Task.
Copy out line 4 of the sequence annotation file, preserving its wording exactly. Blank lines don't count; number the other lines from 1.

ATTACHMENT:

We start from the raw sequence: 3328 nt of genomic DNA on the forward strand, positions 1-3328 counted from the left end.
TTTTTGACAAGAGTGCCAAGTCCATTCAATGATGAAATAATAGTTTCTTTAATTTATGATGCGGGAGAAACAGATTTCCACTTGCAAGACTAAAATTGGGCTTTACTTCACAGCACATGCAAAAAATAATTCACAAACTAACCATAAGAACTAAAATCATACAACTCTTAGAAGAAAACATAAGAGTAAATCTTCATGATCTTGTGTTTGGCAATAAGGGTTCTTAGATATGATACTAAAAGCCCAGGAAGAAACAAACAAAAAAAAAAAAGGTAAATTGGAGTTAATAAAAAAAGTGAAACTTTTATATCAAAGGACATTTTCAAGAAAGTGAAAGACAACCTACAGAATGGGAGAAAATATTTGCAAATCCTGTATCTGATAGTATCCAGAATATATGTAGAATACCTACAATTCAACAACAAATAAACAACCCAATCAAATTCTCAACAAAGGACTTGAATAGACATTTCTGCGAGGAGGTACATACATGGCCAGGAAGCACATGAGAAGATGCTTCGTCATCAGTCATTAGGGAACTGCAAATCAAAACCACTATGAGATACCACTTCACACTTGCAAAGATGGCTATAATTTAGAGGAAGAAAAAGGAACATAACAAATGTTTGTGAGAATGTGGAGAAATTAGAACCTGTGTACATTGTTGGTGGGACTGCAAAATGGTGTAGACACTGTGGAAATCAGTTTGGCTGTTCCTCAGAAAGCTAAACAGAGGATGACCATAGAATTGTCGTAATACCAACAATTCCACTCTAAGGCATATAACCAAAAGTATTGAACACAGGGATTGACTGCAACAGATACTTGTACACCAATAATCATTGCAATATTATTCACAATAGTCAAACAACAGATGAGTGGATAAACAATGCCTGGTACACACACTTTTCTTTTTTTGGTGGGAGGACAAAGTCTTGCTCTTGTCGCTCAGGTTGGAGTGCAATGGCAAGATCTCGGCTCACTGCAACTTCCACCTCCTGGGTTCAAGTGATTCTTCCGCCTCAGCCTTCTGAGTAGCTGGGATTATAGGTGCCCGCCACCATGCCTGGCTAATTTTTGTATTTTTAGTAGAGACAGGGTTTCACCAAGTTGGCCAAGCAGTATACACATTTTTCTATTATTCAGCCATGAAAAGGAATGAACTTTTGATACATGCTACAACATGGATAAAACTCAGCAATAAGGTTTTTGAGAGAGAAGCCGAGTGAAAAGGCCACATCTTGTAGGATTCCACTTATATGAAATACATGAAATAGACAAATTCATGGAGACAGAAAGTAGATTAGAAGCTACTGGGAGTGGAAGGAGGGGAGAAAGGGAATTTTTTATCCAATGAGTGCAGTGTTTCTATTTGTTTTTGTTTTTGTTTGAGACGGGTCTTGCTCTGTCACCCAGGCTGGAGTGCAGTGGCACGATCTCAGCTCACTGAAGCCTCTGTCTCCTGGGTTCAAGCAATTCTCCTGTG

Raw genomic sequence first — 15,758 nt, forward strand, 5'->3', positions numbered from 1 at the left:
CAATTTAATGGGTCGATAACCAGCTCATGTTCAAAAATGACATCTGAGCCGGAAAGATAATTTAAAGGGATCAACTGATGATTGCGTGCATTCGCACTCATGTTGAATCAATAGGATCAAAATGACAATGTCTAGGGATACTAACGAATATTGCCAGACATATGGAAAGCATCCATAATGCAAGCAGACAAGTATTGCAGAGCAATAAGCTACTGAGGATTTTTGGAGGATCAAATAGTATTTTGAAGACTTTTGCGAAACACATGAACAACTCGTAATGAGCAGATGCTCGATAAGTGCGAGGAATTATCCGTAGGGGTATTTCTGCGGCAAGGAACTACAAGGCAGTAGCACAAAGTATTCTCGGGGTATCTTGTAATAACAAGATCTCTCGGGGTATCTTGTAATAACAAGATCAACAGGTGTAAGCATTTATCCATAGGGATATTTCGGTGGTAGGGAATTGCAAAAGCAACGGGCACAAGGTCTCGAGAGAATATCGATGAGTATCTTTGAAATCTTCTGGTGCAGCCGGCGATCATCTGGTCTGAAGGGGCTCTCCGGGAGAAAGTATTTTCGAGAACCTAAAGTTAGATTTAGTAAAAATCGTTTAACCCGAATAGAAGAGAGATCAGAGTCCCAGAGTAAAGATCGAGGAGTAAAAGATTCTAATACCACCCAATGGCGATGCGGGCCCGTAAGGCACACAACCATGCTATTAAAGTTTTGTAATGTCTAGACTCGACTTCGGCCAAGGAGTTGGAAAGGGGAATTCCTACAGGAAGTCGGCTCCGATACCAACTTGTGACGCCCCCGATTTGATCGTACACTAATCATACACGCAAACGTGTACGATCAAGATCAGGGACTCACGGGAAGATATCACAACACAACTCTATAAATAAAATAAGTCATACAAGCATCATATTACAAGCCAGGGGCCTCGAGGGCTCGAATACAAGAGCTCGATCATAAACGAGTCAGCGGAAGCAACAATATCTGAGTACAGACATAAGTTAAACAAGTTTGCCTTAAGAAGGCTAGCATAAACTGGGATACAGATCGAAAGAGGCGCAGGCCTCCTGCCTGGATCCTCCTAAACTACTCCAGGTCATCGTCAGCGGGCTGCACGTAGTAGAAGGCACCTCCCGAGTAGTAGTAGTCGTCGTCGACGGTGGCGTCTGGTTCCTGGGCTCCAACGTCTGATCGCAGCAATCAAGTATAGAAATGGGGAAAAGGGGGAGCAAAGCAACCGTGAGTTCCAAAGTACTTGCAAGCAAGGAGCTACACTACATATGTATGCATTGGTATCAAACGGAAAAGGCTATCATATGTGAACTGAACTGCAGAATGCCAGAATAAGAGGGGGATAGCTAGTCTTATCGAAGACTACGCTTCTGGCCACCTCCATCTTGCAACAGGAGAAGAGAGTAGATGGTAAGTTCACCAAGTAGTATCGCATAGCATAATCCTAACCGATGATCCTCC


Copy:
CAATTTAATGGGTCGATAACCAGCTCATGTTCAAAAATGACATCTGAGCCGGAAAGATAATTTAAAGGGATCAACTGATGATTGCGTGCATTCGCACTCATGTTGAATCAATAGGATCAAAATGACAATGTCTAGGGATACTAACGAATATTGCCAGACATATGGAAAGCATCCATAATGCAAGCAGACAAGTATTGCAGAGCAATAAGCTACTGAGGATTTTTGGAGGATCAAATAGTATTTTGAAGACTTTTGCGAAACACATGAACAACTCGTAATGAGCAGATGCTCGATAAGTGCGAGGAATTATCCGTAGGGGTATTTCTGCGGCAAGGAACTACAAGGCAGTAGCACAAAGTATTCTCGGGGTATCTTGTAATAACAAGATCTCTCGGGGTATCTTGTAATAACAAGATCAACAGGTGTAAGCATTTATCCATAGGGATATTTCGGTGGTAGGGAATTGCAAAAGCAACGGGCACAAGGTCTCGAGAGAATATCGATGAGTATCTTTGAAATCTTCTGGTGCAGCCGGCGATCATCTGGTCTGAAGGGGCTCTCCGGGAGAAAGTATTTTCGAGAACCTAAAGTTAGATTTAGTAAAAATCGTTTAACCCGAATAGAAGAGAGATCAGAGTCCCAGAGTAAAGATCGAGGAGTAAAAGATTCTAATACCACCCAATGGCGATGCGGGCCCGTAAGGCACACAACCATGCTATTAAAGTTTTGTAATGTCTAGACTCGACTTCGGCCAAGGAGTTGGAAAGGGGAATTCCTACAGGAAGTCGGCTCCGATACCAACTTGTGACGCCCCCGATTTGATCGTACACTAATCATACACGCAAACGTGTACGATCAAGATCAGGGACTCACGGGAAGATATCACAACACAACTCTATAAATAAAATAAGTCATACAAGCATCATATTACAAGCCAGGGGCCTCGAGGGCTCGAATACAAGAGCTCGATCATAAACGAGTCAGCGGAAGCAACAATATCTGAGTACAGACATAAGTTAAACAAGTTTGCCTTAAGAAGGCTAGCATAAACTGGGATACAGATCGAAAGAGGCGCAGGCCTCCTGCCTGGATCCTCCTAAACTACTCCAGGTCATCGTCAGCGGGCTGCACGTAGTAGAAGGCACCTCCCGAGTAGTAGTAGTCGTCGTCGACGGTGGCGTCTGGTTCCTGGGCTCCAACGTCTGATCGCAGCAATCAAGTATAGAAATGGGGAAAAGGGGGAGCAAAGCAACCGTGAGTTCCAAAGTACTTGCAAGCAAGGAGCTACACTACATATGTATGCATTGGTATCAAACGGAAAAGGCTATCATATGTGAACTGAACTGCAGAATGCCAGAATAAGAGGGGGATAGCTAGTCTTATCGAAGACTACGCTTCTGGCCACCTCCATCTTGCAACAGGAGAAGAGAGTAGATGGTAAGTTCACCAAGTAGTATCGCATAGCATAATCCTAACCGATGATCCTCC